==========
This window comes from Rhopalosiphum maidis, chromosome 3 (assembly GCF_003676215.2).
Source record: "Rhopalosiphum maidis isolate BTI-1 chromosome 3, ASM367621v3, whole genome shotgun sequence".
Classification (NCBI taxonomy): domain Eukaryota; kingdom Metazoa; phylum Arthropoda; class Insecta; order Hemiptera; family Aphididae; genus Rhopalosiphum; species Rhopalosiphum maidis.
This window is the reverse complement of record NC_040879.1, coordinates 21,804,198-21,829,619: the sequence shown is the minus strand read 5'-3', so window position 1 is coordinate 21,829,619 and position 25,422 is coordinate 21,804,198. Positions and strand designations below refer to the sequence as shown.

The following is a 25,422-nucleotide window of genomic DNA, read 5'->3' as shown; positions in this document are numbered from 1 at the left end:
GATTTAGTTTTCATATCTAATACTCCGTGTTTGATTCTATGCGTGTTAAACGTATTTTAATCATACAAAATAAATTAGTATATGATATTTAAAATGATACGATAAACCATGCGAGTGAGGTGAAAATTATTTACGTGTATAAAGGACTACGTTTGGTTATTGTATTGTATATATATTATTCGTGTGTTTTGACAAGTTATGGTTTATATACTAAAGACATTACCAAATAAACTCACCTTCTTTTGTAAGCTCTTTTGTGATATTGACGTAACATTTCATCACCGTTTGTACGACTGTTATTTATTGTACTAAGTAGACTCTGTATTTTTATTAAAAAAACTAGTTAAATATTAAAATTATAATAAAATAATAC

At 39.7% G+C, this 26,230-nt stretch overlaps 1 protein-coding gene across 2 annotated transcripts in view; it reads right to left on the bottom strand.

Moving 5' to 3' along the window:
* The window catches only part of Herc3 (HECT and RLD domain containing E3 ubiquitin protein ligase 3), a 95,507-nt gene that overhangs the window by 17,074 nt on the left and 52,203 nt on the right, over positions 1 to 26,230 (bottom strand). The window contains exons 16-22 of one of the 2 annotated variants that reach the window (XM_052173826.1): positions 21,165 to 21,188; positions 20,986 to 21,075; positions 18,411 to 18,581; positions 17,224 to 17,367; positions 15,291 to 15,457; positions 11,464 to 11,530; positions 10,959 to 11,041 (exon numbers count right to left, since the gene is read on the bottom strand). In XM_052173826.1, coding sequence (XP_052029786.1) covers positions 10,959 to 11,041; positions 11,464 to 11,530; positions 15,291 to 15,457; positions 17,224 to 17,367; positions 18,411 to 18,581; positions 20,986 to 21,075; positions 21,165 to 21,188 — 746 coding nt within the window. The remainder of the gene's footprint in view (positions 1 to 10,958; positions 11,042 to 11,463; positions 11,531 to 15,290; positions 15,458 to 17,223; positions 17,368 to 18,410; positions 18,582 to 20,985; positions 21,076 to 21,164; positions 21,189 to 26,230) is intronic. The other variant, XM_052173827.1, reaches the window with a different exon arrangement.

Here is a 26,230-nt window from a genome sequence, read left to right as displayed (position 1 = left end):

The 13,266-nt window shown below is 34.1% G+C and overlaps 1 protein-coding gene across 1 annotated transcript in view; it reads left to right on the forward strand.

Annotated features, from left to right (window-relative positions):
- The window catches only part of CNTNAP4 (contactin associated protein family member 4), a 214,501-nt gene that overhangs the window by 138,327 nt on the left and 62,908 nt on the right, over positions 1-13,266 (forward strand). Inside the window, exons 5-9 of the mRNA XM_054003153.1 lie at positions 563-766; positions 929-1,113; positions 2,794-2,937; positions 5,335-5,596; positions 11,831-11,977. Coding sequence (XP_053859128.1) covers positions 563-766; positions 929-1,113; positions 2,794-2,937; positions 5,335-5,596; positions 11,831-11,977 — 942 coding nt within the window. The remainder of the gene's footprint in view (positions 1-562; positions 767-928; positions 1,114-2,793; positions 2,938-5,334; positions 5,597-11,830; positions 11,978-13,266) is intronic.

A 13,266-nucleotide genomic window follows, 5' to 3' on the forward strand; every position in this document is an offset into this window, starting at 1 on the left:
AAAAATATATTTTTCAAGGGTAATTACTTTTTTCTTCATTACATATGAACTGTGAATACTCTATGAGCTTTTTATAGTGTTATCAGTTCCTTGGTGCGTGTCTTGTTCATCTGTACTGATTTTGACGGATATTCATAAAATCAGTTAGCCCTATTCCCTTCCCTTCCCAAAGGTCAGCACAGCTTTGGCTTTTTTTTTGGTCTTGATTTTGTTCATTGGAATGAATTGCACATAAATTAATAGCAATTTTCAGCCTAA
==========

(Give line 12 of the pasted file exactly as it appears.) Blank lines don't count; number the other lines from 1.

Annotated features, from left to right (window-relative positions):